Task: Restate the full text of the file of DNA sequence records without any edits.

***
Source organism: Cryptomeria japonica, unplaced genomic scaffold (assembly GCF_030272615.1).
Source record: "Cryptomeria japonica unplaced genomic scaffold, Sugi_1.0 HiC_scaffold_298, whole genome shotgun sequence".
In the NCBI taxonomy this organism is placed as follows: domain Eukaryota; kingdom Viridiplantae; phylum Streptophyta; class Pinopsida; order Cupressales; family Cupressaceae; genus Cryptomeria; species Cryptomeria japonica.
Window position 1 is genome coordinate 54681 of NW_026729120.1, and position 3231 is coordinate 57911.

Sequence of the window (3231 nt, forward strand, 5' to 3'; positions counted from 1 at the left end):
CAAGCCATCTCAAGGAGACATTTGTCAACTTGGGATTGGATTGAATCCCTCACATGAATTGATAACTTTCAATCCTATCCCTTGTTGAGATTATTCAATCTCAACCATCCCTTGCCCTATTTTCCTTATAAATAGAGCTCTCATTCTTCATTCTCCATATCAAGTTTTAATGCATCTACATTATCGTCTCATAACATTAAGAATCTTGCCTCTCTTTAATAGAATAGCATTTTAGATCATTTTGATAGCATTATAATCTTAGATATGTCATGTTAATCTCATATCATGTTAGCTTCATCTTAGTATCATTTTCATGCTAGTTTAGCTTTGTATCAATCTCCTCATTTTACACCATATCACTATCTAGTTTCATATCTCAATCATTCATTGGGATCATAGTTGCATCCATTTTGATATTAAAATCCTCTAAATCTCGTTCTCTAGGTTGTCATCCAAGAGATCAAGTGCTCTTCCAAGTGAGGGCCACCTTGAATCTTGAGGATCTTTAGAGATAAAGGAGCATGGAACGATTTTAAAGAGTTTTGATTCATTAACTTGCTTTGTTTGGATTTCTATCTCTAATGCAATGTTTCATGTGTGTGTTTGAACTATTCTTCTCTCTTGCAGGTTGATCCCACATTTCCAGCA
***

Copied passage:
Source organism: Cryptomeria japonica, unplaced genomic scaffold (assembly GCF_030272615.1).
Source record: "Cryptomeria japonica unplaced genomic scaffold, Sugi_1.0 HiC_scaffold_298, whole genome shotgun sequence".
In the NCBI taxonomy this organism is placed as follows: domain Eukaryota; kingdom Viridiplantae; phylum Streptophyta; class Pinopsida; order Cupressales; family Cupressaceae; genus Cryptomeria; species Cryptomeria japonica.
Window position 1 is genome coordinate 54681 of NW_026729120.1, and position 3231 is coordinate 57911.

Sequence of the window (3231 nt, forward strand, 5' to 3'; positions counted from 1 at the left end):
CAAGCCATCTCAAGGAGACATTTGTCAACTTGGGATTGGATTGAATCCCTCACATGAATTGATAACTTTCAATCCTATCCCTTGTTGAGATTATTCAATCTCAACCATCCCTTGCCCTATTTTCCTTATAAATAGAGCTCTCATTCTTCATTCTCCATATCAAGTTTTAATGCATCTACATTATCGTCTCATAACATTAAGAATCTTGCCTCTCTTTAATAGAATAGCATTTTAGATCATTTTGATAGCATTATAATCTTAGATATGTCATGTTAATCTCATATCATGTTAGCTTCATCTTAGTATCATTTTCATGCTAGTTTAGCTTTGTATCAATCTCCTCATTTTACACCATATCACTATCTAGTTTCATATCTCAATCATTCATTGGGATCATAGTTGCATCCATTTTGATATTAAAATCCTCTAAATCTCGTTCTCTAGGTTGTCATCCAAGAGATCAAGTGCTCTTCCAAGTGAGGGCCACCTTGAATCTTGAGGATCTTTAGAGATAAAGGAGCATGGAACGATTTTAAAGAGTTTTGATTCATTAACTTGCTTTGTTTGGATTTCTATCTCTAATGCAATGTTTCATGTGTGTGTTTGAACTATTCTTCTCTCTTGCAGGTTGATCCCACATTTCCAGCA